The envoys, he said, had a choice: They could abandon the goal of a White House meeting with Zelenskiy, something they saw as important in fostering U.S.-Ukraine relations, or they could do as Trump asked and work with Giuliani. He said he did not know until much later that Giuliani intended to push for the Biden probe.
When the phone call finally did occur, on July 25, Trump repeatedly prodded Zelenskiy to investigate the Bidens at the same time that the U.S. was withholding hundreds of millions of dollars in military aid from Ukraine. Sondland said he was not on the call.
"Let me state clearly: Inviting a foreign government to undertake investigations for the purpose of influencing an upcoming U.S. election would be wrong," Sondland said. "Withholding foreign aid in order to pressure a foreign government to take such steps would be wrong. I did not and would not ever participate in such undertakings."
Sondland, whose name surfaced in a whistleblower complaint in August that helped spur the impeachment inquiry, is certain to be asked about text messages that were provided to the committees earlier this month by former Ukrainian envoy Kurt Volker.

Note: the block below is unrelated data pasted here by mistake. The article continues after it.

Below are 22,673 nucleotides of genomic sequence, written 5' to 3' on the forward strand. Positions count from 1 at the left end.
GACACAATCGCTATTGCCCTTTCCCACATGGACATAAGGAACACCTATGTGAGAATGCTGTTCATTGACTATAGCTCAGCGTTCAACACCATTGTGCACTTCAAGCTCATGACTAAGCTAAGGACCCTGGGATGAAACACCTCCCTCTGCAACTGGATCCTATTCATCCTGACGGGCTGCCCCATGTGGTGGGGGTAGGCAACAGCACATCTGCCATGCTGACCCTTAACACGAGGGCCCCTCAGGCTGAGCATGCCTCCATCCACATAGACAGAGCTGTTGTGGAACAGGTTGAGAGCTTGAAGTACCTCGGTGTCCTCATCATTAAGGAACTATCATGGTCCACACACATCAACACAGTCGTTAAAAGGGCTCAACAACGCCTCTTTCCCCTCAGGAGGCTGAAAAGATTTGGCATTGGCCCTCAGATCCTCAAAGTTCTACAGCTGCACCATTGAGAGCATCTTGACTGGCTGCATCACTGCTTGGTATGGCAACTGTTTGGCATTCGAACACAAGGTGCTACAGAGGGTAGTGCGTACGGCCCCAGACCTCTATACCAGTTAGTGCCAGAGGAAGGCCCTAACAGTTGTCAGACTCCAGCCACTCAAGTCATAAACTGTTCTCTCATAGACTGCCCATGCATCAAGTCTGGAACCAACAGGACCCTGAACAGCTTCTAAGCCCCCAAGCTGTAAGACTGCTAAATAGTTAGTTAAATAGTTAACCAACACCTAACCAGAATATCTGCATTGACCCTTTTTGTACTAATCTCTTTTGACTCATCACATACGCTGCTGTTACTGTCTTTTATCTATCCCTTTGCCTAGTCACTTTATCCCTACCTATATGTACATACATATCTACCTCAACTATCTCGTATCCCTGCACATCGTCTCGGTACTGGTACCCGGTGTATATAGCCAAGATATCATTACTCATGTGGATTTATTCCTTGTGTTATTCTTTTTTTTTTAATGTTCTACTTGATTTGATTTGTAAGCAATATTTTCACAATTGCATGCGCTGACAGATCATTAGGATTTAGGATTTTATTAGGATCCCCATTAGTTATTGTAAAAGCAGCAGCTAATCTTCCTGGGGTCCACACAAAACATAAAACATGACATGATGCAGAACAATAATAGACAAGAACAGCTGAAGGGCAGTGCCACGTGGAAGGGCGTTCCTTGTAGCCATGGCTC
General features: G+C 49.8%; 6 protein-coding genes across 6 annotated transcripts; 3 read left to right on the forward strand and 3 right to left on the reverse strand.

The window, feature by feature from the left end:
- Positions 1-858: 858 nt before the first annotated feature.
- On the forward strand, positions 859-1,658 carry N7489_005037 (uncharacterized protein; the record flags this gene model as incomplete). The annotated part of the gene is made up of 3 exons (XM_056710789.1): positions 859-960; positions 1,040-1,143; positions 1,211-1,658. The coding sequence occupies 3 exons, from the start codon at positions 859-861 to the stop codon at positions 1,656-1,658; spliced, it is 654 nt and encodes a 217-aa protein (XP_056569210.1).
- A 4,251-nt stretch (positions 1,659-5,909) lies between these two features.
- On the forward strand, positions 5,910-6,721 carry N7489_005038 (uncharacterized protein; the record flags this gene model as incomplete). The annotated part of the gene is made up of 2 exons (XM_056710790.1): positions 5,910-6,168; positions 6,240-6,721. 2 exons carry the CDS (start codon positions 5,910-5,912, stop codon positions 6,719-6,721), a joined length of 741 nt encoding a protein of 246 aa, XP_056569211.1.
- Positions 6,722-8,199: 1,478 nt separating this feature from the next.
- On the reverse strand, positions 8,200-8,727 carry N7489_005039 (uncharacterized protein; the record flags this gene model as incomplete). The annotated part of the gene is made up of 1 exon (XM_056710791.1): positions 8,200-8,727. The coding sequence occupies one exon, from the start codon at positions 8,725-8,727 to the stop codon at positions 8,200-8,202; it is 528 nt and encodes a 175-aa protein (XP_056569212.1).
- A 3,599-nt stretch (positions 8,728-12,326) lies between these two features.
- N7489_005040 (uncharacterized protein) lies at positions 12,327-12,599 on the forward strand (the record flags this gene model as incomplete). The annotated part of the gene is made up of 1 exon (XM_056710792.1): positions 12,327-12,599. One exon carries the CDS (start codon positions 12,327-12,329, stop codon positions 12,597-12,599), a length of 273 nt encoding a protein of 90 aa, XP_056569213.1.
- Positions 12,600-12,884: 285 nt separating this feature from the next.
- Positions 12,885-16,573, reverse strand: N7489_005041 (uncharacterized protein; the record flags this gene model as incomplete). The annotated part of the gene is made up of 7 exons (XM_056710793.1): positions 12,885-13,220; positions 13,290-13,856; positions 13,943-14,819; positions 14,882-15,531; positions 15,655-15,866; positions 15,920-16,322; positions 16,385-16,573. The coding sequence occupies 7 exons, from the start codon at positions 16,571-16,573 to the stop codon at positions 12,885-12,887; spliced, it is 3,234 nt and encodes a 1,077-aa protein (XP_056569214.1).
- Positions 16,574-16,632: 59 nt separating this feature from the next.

The messages show Sondland, Volker and Taylor discussing an arrangement in which Ukraine's leader would be offered a White House visit in exchange for a public statement by Ukraine committing to undertake investigations into the 2016 U.S. presidential election and into Burisma, the gas company linked to Hunter Biden. Sondland said he did not know until recently that Hunter Biden sat on the company's board.
One text exchange that has attracted particular attention involves Taylor telling Sondland he thought it was "crazy" to withhold military aid from Ukraine "for help with a political campaign." Sondland replied that Trump had been clear about his intentions and that there was no quid pro quo.